40 Rohingya villages in Myanmar’s Rakhine State were burned in October and November, analysis of satellite imagery by Human Rights Watch said Monday, bringing the number of villages damaged since the military launched a violent crackdown against the Muslim minority in August to 354.
Dozens of Rohingya buildings were burned in the week of Nov. 25 as Myanmar signed a deal with Bangladesh to repatriate some 655,000 minority Rohingya who have fled what the U.N. said could amount to genocide, a statement released by Human Rights Watch said.
“The Burmese army’s destruction of Rohingya villages within days of signing a refugee repatriation agreement with Bangladesh shows that commitments to safe returns were just a public relations stunt,” Asia Director of Human Rights Watch, Brad Adams said, referring to Myanmar by its old name Burma, according to the statement.
At least 118 villages were damaged after Sept. 5, Human Rights Watch analysis shows, the date one-time democracy icon and Myanmar’s de facto Aung San Suu Kyi claimed was the end of security operations sparked by Rohingya militant attacks on 30 police and military outposts on Aug. 25.
Meanwhile, the top U.N. human rights official has said he would not be surprised if a court one day ruled that acts of genocide had been committed against the Rohingya Muslim minority in Myanmar, according to a television interview to be shown on Monday.
U.N. High Commissioner for Human Rights Zeid Ra’ad al-Hussein told the BBC that attacks on the Rohingya had been “well thought out and planned” and he had asked Aung San Suu Kyi to do more to stop the military action.”.
“For us, it was clear… that these operations were organized and planned,” he said in an interview on the crackdown estimated to have killed thousands and forced more than 655,000 Rohingya to flee to neighboring Bangladesh since August.
“You couldn’t exclude the possibility of acts of genocide… You cannot rule it out as having taken place or taking place.”
Zeid has already called the campaign “a textbook example of ethnic cleansing” and asked rhetorically if anyone could rule out “elements of genocide”, but his latest remarks put the case plainly, toughening his stance.
“The elements suggest you cannot rule out the possibility that acts of genocide have been committed,” he said, according to excerpts of his interview provided in advance by the BBC.
“It’s very hard to establish because the thresholds are high,” he said. “But it wouldn’t surprise me in the future if the court were to make such a finding on the basis of what we see.”
Myanmar denies committing atrocities against the Rohingya and has previously rejected U.N. criticism for its “politicization and partiality”. The Myanmar military says the crackdown is a legitimate counter-insurgency operation.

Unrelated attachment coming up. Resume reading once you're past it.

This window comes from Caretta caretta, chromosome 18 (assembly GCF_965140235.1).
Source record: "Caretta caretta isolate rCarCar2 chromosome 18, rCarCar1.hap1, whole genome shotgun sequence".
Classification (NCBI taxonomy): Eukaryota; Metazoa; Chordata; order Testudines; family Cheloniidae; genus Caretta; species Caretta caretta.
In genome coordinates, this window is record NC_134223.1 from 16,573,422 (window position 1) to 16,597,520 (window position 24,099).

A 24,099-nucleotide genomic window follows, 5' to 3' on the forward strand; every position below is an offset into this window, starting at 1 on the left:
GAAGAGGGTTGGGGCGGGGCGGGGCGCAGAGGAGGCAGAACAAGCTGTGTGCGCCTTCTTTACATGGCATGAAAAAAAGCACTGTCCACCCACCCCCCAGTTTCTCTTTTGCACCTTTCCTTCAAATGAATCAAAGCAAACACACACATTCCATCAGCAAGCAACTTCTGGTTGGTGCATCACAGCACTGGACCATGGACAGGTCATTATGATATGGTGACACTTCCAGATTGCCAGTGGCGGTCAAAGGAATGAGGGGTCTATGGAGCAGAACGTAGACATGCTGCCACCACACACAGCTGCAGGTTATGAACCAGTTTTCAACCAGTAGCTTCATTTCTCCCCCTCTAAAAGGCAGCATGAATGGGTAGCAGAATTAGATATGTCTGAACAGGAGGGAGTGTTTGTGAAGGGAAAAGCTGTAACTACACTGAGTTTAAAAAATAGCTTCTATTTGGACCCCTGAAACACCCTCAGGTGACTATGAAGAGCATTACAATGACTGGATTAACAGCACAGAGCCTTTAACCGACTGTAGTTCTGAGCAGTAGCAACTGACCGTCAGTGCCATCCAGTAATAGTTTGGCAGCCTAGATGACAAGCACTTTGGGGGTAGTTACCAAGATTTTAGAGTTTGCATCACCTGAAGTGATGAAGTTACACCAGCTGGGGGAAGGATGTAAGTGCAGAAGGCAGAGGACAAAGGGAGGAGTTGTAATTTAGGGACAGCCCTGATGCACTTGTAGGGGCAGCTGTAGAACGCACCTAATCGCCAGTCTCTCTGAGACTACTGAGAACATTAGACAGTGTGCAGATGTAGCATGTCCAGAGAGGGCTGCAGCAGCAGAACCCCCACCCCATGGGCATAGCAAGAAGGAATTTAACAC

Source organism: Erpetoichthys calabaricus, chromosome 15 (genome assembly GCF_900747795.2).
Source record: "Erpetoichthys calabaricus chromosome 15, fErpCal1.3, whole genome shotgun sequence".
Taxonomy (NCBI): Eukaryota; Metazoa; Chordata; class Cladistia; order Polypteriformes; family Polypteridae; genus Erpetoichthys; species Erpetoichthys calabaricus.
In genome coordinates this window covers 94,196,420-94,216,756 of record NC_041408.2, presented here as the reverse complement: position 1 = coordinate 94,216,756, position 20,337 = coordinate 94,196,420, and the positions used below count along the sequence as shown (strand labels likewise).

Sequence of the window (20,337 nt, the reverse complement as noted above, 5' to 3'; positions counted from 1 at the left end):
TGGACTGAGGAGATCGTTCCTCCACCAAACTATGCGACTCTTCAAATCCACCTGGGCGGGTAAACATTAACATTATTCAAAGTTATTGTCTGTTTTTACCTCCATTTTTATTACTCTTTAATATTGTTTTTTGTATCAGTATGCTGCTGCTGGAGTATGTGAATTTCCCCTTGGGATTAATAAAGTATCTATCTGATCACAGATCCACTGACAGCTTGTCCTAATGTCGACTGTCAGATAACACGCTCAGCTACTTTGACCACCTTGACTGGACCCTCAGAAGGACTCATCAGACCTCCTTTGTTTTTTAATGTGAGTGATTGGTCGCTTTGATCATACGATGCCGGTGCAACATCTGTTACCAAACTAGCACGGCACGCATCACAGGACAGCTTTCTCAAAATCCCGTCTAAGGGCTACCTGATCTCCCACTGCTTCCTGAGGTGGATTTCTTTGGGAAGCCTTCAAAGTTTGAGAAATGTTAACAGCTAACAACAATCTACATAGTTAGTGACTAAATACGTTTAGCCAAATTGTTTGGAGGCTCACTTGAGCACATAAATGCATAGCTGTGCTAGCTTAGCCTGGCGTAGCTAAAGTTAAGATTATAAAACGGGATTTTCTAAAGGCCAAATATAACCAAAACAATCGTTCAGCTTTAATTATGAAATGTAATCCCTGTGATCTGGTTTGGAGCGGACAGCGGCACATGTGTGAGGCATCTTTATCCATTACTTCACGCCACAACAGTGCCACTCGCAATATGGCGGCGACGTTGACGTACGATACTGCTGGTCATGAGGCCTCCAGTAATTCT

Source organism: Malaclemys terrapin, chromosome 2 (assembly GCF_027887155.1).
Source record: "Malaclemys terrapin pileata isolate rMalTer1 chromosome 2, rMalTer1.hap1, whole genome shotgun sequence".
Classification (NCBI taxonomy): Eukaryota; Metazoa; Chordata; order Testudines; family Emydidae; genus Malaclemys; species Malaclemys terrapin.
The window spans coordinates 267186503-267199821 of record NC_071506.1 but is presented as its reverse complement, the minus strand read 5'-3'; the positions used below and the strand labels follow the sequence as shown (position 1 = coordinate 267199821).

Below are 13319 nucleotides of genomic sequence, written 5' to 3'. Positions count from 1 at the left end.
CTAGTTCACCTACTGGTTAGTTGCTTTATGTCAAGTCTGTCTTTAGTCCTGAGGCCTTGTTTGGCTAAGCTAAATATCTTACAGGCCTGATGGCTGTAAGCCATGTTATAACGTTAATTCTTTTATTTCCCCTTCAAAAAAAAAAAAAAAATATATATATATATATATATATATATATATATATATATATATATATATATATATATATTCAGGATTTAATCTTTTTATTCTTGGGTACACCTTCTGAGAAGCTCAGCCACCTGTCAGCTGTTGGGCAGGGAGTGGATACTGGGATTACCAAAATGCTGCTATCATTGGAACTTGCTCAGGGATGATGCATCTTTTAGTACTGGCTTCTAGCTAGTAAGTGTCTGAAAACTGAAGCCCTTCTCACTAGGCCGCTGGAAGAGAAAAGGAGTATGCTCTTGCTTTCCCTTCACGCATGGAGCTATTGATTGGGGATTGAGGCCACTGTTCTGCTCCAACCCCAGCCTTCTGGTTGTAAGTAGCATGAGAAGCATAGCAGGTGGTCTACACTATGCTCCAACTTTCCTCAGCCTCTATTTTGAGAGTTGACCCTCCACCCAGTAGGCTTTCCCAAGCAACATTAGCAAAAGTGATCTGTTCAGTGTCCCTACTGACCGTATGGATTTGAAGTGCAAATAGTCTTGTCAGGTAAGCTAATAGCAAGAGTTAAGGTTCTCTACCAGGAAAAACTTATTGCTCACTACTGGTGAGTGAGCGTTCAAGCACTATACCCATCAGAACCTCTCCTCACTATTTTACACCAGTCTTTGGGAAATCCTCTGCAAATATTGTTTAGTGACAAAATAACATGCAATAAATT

Zeid said Myanmar’s “flippant” response to the serious concerns of the international community made him fear the current crisis “could just be the opening phases of something much worse”.
He told the BBC he feared extremist groups could form in the huge refugee camps in Bangladesh and even launch attacks in Myanmar, perhaps targeting Buddhist temples there.
He did not say, in the excerpts provided, which court could prosecute suspected atrocities. Myanmar is not a member of the International Criminal Court, so referral to that court could be done only by the U.N. Security Council. But Myanmar’s ally China could veto such a referral.
Humanitarian group Doctors Without Borders (MSF) last week released a report claiming at least 6,700 Rohingya had been killed in the violence including 700 children, based on surveys of refugees in Bangladesh.
Almost 870,000 Rohingya have fled to Bangladesh, including about 660,000 who arrived after Aug. 25, when alleged Rohingya militants attacked security posts and the Myanmar army launched a violent counter-offensive.
U.N. investigators have heard Rohingya testimony of a “consistent, methodical pattern of killings, torture, rape and arson.”
Several rights groups said Myanmar army actions against Rohingya amounted to “crimes against humanity” and “ethnic cleansing.”
Nobel peace laureate Suu Kyi’s less than two-year old civilian government has faced heavy international criticism for its response to the crisis, though it has no control over the generals it has to share power with under Myanmar’s transition after decades of military rule.
Myanmar’s Rohingya population are denied citizenship, freedom of movement and access to healthcare and education in the country.
They are labeled “Bengali” by most of the Buddhist-majority country, including the government, to infer they are illegal interlopers from Bangladesh
Source: Asia Pacific